Hyundai Motor revealed a promising outlook for sales in South Korea and in the United States, and also reported its first increase in profit in five quarters, in an early indication of recovery even as it battles a decline in China.
This comes as Hyundai’s heir apparent Euisun Chung reshuffles top management to restore stalled growth at the automaker – once hailed as a star performer during the worldwide financial crisis about a decade ago.
Hyundai is now presenting a full line-up of sport utility vehicles (SUVs) this year after a consumer transition to the sector took a toll on its sedan-heavy line-up.
In the quarter ended March, Hyundai gained a better-than-expected 24 percent increase in net profit to 829 billion won ($722 million), against an eight-year low plumbed a year ago, its first year-on-year rise since end 2017.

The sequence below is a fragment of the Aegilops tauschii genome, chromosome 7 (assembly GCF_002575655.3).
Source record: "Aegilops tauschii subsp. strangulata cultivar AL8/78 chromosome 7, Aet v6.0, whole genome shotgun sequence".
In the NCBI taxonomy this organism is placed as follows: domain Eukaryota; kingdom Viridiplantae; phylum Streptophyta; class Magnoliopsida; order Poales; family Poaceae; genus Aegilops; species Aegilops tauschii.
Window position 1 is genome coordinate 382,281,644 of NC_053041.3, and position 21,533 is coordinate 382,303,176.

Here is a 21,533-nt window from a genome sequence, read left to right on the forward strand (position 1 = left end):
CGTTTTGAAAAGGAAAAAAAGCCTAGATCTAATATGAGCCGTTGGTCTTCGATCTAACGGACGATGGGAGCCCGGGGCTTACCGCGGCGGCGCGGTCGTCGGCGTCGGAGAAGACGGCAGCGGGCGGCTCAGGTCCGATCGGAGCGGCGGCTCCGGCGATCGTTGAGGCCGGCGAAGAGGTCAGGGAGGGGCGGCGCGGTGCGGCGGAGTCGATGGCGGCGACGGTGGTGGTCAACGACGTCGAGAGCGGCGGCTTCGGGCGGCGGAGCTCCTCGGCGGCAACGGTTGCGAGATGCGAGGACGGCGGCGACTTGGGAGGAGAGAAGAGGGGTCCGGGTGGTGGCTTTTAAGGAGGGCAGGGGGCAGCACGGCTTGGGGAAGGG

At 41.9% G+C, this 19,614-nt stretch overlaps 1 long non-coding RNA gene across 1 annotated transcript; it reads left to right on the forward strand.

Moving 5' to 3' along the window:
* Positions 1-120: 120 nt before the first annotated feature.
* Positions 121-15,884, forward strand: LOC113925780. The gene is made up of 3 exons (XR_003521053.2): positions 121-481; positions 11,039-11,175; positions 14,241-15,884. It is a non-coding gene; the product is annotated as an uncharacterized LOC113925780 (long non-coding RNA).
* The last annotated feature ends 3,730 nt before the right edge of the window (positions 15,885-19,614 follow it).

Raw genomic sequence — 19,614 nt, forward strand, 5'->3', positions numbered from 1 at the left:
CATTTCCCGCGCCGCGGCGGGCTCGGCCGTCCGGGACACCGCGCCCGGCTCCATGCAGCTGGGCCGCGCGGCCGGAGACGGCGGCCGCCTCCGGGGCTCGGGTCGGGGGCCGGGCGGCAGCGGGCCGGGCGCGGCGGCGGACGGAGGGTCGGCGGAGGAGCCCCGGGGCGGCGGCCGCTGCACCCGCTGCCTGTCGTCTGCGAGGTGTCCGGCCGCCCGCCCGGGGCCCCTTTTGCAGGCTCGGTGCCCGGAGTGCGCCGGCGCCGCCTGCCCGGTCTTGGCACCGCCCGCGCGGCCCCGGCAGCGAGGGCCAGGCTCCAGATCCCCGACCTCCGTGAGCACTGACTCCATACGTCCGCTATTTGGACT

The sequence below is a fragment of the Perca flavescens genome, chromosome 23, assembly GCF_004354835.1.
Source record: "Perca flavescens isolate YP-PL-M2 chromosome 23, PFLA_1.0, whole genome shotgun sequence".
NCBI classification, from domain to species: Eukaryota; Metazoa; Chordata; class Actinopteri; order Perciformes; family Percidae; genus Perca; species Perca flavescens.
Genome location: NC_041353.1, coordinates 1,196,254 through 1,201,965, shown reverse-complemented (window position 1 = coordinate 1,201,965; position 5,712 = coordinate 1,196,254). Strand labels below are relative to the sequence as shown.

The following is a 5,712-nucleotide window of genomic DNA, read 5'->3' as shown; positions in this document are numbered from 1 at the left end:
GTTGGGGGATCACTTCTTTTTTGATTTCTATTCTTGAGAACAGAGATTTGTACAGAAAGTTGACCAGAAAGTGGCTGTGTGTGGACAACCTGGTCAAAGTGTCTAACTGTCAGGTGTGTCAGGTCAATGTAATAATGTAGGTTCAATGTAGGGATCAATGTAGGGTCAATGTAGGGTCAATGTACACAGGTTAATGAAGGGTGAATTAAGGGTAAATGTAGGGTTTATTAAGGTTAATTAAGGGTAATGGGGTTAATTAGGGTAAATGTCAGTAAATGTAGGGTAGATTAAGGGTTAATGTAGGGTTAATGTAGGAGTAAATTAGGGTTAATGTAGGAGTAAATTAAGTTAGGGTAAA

That beat an average estimate of 758 billion profit from 15 experts polled by Refinitiv.
Its operating profit increased 21 percent to 825 billion won and revenue climbed 7 percent to 23.99 trillion won, as its South Korea sales hit a 17-year high and U.S. sales increased for the first tine since 2016.
“We will try to sustain our profit improvements driven by new models,” CFO Choi Byung-chul stated on an earnings call on Wednesday, adding Hyundai is motivated for an operating margin of over 4 percent this year against 2.5 percent last year.
He also stated Hyundai had decided to postpone its oldest plant in China to better manage its massive overcapacity there and reply Beijing’s attempts to tackle pollution.
“The Chinese market is not in a favorable condition.”
Hyundai’s first-quarter sales in China declined 19 percent to the lowest since 2009, hit by the lack of attractive models and strong branding amid competition from regional and global competitors.
An overall decline in auto sales in China in the quarter, after contracting in 2018 for the first time in nearly three decades, further pushed Hyundai’s sales in China.